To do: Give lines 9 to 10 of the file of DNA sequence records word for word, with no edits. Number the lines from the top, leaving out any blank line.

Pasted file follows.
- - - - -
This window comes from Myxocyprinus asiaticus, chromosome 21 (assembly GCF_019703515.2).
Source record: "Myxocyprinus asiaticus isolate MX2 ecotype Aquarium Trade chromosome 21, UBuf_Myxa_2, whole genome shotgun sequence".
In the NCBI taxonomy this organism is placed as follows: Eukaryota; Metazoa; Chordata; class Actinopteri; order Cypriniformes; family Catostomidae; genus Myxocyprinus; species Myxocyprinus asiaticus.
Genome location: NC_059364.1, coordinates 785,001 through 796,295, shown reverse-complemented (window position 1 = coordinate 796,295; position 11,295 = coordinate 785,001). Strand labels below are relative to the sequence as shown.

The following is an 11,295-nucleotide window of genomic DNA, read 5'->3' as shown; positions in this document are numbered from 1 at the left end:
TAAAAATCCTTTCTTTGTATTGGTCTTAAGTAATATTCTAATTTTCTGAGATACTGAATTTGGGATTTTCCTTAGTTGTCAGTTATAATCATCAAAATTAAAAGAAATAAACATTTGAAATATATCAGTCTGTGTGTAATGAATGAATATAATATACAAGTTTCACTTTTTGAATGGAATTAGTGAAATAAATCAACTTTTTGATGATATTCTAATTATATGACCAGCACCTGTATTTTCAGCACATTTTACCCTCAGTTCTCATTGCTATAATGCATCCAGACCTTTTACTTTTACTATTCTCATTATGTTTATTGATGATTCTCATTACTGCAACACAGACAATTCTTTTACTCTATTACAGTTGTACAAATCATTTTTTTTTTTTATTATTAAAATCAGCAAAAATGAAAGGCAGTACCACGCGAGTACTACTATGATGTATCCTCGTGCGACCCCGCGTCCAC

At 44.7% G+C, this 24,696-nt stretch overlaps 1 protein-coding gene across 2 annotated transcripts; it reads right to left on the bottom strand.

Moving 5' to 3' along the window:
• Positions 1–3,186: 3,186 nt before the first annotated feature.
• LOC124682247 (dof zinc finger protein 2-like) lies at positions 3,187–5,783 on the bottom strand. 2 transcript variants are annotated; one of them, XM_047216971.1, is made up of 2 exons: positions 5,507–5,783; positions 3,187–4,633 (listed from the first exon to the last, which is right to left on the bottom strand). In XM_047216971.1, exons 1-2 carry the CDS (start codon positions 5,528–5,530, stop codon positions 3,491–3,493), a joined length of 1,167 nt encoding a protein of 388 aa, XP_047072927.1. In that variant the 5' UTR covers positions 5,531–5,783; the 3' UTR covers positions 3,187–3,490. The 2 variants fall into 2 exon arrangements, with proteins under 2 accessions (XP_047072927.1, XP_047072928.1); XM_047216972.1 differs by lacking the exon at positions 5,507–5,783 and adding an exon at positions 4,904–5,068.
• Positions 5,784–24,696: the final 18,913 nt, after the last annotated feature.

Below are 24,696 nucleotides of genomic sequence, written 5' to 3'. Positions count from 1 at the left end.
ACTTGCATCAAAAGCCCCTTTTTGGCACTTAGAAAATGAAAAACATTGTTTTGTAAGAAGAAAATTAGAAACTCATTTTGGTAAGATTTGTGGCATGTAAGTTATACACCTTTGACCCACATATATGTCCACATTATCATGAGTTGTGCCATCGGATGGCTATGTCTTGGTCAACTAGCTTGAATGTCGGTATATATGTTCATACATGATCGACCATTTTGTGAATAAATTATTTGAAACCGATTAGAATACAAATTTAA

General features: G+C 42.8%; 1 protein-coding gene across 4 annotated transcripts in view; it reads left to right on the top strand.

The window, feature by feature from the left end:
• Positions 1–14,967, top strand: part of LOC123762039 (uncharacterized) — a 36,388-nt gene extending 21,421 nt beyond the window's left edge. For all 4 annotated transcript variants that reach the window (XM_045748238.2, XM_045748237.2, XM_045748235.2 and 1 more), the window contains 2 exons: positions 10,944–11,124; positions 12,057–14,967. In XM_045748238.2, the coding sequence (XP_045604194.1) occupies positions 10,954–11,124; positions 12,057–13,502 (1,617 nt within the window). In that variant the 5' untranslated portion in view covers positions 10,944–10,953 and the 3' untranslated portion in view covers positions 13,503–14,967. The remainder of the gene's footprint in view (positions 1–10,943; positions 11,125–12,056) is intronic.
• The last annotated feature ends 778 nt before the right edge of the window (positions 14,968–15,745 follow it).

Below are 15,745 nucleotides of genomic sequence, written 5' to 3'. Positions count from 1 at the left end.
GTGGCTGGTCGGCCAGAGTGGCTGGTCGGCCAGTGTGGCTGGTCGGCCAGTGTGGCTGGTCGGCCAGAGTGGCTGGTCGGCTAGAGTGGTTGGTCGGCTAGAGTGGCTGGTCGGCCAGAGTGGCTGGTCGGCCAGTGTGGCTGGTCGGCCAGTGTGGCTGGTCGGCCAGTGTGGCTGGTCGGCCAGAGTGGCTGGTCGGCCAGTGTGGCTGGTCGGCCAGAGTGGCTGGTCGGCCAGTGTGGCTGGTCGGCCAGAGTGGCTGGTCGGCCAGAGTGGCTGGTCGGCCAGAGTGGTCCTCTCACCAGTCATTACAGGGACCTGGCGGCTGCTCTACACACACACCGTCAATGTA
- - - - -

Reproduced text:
• Positions 1–3,186: 3,186 nt before the first annotated feature.
• LOC124682247 (dof zinc finger protein 2-like) lies at positions 3,187–5,783 on the bottom strand. 2 transcript variants are annotated; one of them, XM_047216971.1, is made up of 2 exons: positions 5,507–5,783; positions 3,187–4,633 (listed from the first exon to the last, which is right to left on the bottom strand). In XM_047216971.1, exons 1-2 carry the CDS (start codon positions 5,528–5,530, stop codon positions 3,491–3,493), a joined length of 1,167 nt encoding a protein of 388 aa, XP_047072927.1. In that variant the 5' UTR covers positions 5,531–5,783; the 3' UTR covers positions 3,187–3,490. The 2 variants fall into 2 exon arrangements, with proteins under 2 accessions (XP_047072927.1, XP_047072928.1); XM_047216972.1 differs by lacking the exon at positions 5,507–5,783 and adding an exon at positions 4,904–5,068.